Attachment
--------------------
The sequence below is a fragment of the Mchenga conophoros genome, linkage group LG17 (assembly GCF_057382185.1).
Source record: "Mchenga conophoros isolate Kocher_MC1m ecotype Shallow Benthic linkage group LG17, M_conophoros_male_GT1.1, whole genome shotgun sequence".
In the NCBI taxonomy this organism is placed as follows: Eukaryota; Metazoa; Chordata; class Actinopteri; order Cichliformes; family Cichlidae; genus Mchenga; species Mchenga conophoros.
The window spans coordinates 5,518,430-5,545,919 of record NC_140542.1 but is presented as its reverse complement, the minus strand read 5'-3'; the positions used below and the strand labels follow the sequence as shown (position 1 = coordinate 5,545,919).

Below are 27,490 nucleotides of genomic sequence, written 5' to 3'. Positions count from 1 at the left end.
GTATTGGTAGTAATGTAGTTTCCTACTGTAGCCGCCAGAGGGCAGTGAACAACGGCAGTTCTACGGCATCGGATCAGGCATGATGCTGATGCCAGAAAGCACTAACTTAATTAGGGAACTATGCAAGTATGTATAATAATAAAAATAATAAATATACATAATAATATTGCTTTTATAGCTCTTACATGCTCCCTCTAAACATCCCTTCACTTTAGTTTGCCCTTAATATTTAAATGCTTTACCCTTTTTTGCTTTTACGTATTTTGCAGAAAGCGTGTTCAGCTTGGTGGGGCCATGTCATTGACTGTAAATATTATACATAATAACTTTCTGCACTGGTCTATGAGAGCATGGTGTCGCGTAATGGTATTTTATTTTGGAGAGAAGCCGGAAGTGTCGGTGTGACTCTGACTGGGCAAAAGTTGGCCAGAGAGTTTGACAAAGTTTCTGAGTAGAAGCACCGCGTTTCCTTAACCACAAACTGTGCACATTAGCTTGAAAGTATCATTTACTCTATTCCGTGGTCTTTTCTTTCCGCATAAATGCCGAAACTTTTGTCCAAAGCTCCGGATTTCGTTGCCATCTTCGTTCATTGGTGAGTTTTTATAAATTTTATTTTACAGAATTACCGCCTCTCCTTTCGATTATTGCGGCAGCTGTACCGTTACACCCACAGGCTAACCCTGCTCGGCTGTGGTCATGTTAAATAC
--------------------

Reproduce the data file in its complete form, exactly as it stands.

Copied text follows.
The sequence below is a fragment of the Mchenga conophoros genome, linkage group LG17 (assembly GCF_057382185.1).
Source record: "Mchenga conophoros isolate Kocher_MC1m ecotype Shallow Benthic linkage group LG17, M_conophoros_male_GT1.1, whole genome shotgun sequence".
In the NCBI taxonomy this organism is placed as follows: Eukaryota; Metazoa; Chordata; class Actinopteri; order Cichliformes; family Cichlidae; genus Mchenga; species Mchenga conophoros.
The window spans coordinates 5,518,430-5,545,919 of record NC_140542.1 but is presented as its reverse complement, the minus strand read 5'-3'; the positions used below and the strand labels follow the sequence as shown (position 1 = coordinate 5,545,919).

Below are 27,490 nucleotides of genomic sequence, written 5' to 3'. Positions count from 1 at the left end.
GTATTGGTAGTAATGTAGTTTCCTACTGTAGCCGCCAGAGGGCAGTGAACAACGGCAGTTCTACGGCATCGGATCAGGCATGATGCTGATGCCAGAAAGCACTAACTTAATTAGGGAACTATGCAAGTATGTATAATAATAAAAATAATAAATATACATAATAATATTGCTTTTATAGCTCTTACATGCTCCCTCTAAACATCCCTTCACTTTAGTTTGCCCTTAATATTTAAATGCTTTACCCTTTTTTGCTTTTACGTATTTTGCAGAAAGCGTGTTCAGCTTGGTGGGGCCATGTCATTGACTGTAAATATTATACATAATAACTTTCTGCACTGGTCTATGAGAGCATGGTGTCGCGTAATGGTATTTTATTTTGGAGAGAAGCCGGAAGTGTCGGTGTGACTCTGACTGGGCAAAAGTTGGCCAGAGAGTTTGACAAAGTTTCTGAGTAGAAGCACCGCGTTTCCTTAACCACAAACTGTGCACATTAGCTTGAAAGTATCATTTACTCTATTCCGTGGTCTTTTCTTTCCGCATAAATGCCGAAACTTTTGTCCAAAGCTCCGGATTTCGTTGCCATCTTCGTTCATTGGTGAGTTTTTATAAATTTTATTTTACAGAATTACCGCCTCTCCTTTCGATTATTGCGGCAGCTGTACCGTTACACCCACAGGCTAACCCTGCTCGGCTGTGGTCATGTTAAATAC